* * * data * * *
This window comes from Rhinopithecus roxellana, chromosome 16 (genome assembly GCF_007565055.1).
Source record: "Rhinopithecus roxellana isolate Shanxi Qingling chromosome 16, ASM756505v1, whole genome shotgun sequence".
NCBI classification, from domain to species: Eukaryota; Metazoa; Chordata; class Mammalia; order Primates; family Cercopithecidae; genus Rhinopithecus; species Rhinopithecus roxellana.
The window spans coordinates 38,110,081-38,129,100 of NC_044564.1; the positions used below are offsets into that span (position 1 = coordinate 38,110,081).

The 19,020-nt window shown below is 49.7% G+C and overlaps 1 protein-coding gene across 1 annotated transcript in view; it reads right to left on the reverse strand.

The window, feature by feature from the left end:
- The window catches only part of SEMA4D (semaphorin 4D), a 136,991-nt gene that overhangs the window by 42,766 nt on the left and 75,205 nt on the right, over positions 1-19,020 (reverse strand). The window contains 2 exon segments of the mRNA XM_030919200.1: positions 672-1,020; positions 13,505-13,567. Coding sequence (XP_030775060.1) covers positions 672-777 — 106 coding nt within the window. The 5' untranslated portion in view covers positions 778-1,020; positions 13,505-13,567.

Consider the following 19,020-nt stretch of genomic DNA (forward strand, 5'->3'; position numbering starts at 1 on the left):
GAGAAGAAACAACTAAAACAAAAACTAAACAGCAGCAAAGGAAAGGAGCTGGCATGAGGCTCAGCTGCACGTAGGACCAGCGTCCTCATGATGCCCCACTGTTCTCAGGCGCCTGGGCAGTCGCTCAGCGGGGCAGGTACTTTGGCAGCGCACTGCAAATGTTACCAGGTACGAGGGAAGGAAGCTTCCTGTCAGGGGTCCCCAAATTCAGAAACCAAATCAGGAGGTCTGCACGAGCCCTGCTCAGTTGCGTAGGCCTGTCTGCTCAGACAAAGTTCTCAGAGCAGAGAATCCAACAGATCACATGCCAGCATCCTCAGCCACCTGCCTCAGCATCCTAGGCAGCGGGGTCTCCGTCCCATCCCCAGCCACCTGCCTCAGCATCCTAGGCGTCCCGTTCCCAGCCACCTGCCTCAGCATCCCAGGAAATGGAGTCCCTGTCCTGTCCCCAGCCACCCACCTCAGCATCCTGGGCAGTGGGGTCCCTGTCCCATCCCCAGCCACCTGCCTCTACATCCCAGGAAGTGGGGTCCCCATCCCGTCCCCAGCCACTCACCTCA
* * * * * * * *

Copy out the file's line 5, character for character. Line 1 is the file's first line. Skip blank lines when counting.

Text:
The 19,020-nt window shown below is 49.7% G+C and overlaps 1 protein-coding gene across 1 annotated transcript in view; it reads right to left on the reverse strand.